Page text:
signs of crippling anxiety

Signs of Crippling Anxiety and How to Manage It

Worry and fear are usually a normal human response to everyday stressors we all experience in daily life. But when the fear response to a perceived danger or stressful event becomes all-consuming and is clearly out of proportion to the actual event, it is a sign that an anxiety disorder may be to blame. When excessive worrying interferes with normal daily activities it can manifest itself in one or more types of anxiety disorder.

Anyone who has ever been stricken with a severe panic attack knows the signs of crippling anxiety. For no known reason, suddenly one becomes overwhelmed with an intense version of the “fight or flight” response. Those who have experienced such an attack truly feel as if they are dying of a heart attack or stroke during the episode, with heart palpitations, profuse sweating, shortness of breath, a choking sensation, and a feeling of weight bearing down on the chest. The body responds by unleashing a flood of adrenaline and norepinephrine into the bloodstream, while also activating the adrenal-cortical system, and helps prepare a human to either fight for their life or to run for the hills. Panic disorder is just one example of the signs of crippling anxiety.

What Exactly Is Anxiety?

First it is important to describe what anxiety is not. Those nervous butterflies, sweaty palms, or shallow breathing we experience occasionally as sparked by a stressful situation is just an ordinary human response to a common stressor, such as having to deliver a public address or go to a job interview. An anxiety disorder involves impairment, where one can no longer satisfactorily function due to experiencing severe anxiety symptoms.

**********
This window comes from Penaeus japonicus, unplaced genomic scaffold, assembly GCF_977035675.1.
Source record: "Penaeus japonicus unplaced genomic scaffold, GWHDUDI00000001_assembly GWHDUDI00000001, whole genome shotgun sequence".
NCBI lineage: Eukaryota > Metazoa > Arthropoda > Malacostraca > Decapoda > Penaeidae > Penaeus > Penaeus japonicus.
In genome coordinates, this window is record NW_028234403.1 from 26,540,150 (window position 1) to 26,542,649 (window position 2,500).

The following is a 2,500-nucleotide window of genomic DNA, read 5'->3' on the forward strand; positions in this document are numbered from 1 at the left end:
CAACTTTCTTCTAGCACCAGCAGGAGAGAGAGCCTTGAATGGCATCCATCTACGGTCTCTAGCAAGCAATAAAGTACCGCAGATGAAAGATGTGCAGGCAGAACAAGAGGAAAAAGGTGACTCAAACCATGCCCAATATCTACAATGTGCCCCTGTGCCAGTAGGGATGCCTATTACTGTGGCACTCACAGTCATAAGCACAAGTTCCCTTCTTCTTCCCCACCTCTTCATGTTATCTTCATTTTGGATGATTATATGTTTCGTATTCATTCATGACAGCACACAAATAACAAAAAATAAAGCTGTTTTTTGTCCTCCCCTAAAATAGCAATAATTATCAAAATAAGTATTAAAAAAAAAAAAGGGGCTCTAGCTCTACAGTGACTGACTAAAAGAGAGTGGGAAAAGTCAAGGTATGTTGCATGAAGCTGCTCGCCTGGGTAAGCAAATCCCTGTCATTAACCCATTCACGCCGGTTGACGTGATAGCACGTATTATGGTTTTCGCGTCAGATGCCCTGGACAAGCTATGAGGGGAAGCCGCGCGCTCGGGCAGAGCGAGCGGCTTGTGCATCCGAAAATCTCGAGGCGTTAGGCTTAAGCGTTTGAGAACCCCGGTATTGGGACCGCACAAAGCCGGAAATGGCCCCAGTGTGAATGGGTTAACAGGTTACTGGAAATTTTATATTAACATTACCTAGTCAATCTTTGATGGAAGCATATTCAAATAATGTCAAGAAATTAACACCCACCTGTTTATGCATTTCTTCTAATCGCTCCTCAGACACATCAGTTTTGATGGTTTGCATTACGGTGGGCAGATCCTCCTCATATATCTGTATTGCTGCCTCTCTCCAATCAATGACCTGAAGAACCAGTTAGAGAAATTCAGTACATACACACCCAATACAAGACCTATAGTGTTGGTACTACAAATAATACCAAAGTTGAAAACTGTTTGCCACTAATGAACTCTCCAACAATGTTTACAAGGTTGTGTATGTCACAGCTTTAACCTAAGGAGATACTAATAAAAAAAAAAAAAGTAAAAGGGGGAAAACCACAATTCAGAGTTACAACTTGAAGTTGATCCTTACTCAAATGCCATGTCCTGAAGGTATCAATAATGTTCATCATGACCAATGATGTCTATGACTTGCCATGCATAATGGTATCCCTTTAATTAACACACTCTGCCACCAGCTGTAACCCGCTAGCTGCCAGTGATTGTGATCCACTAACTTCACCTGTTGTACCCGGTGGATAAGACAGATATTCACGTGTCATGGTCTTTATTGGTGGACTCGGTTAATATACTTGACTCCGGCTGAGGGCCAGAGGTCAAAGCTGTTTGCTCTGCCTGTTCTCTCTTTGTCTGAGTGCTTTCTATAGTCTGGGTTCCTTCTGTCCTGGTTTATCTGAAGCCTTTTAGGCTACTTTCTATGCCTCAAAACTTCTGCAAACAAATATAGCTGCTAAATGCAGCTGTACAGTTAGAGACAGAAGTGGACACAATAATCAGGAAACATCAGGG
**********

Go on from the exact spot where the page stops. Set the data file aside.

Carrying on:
The anxiety disorders spectrum represents the most prevalent mental health conditions in the U.S., with 18% of the adult population and 25% of the adolescent population affected by anxiety each year, according to statistics provided by the Anxiety and Depression Association of America. There are several types of anxiety, each presenting its own unique set of symptoms and challenges. These include:

Generalized Anxiety Disorder

GAD is characterized by excessive worry and irrational fear that may cause shortness of breath, heart palpitations, sweating, trouble concentrating, fatigue, short-term memory issues, dizziness, and sleep problems. This can result in chronic somatic symptoms, impairment in daily functioning, and negative impacts on social functioning and career.

Panic Disorder

Panic disorder is commonly referred to as a panic attack, the spontaneous and unpredictable events that feature a racing heart, heart palpitations, chest pains, trembling, chills, nausea, and shortness of breath.  These attacks last about ten minutes and then subside, although they are frightening to endure. Many people feel as though they are having a heart attack.

Obsessive-Compulsive Disorder

OCD features symptoms of anxiety in response to an irrational fear or invasive thoughts that lead to intense anxiety symptoms. To try to mitigate this response, the individual will access repetitive and compulsive behaviors to help manage the anxiety caused by the irrational obsessions. An example is an extreme fear of germs or contamination that results in the person washing their hands 50 times a day.

Social Anxiety

Social anxiety is features an intense fear of being negatively judged or publicly humiliated, which can lead to serious impairment. This individual may avoid all types of social interaction or social events, even work-related events where their performance might be evaluated. This can lead to isolation and loneliness, as well as negatively impacting career opportunities and relationships.